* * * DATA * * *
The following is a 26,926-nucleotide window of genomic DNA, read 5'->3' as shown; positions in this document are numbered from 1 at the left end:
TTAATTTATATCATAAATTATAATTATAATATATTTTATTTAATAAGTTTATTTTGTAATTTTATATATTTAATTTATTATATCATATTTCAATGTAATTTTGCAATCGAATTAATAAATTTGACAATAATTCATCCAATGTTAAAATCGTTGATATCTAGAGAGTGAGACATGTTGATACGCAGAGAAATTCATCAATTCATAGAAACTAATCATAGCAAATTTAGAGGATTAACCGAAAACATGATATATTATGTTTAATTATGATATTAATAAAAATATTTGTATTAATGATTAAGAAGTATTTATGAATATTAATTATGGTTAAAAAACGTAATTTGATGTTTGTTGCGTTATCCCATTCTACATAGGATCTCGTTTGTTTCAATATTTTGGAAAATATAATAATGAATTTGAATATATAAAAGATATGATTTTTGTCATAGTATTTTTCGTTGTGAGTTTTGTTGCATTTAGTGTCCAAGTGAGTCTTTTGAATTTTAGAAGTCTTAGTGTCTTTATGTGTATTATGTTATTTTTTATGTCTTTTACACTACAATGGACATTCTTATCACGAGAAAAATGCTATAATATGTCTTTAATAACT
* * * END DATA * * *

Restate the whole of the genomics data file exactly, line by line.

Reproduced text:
The following is a 26,926-nucleotide window of genomic DNA, read 5'->3' as shown; positions in this document are numbered from 1 at the left end:
TTAATTTATATCATAAATTATAATTATAATATATTTTATTTAATAAGTTTATTTTGTAATTTTATATATTTAATTTATTATATCATATTTCAATGTAATTTTGCAATCGAATTAATAAATTTGACAATAATTCATCCAATGTTAAAATCGTTGATATCTAGAGAGTGAGACATGTTGATACGCAGAGAAATTCATCAATTCATAGAAACTAATCATAGCAAATTTAGAGGATTAACCGAAAACATGATATATTATGTTTAATTATGATATTAATAAAAATATTTGTATTAATGATTAAGAAGTATTTATGAATATTAATTATGGTTAAAAAACGTAATTTGATGTTTGTTGCGTTATCCCATTCTACATAGGATCTCGTTTGTTTCAATATTTTGGAAAATATAATAATGAATTTGAATATATAAAAGATATGATTTTTGTCATAGTATTTTTCGTTGTGAGTTTTGTTGCATTTAGTGTCCAAGTGAGTCTTTTGAATTTTAGAAGTCTTAGTGTCTTTATGTGTATTATGTTATTTTTTATGTCTTTTACACTACAATGGACATTCTTATCACGAGAAAAATGCTATAATATGTCTTTAATAACT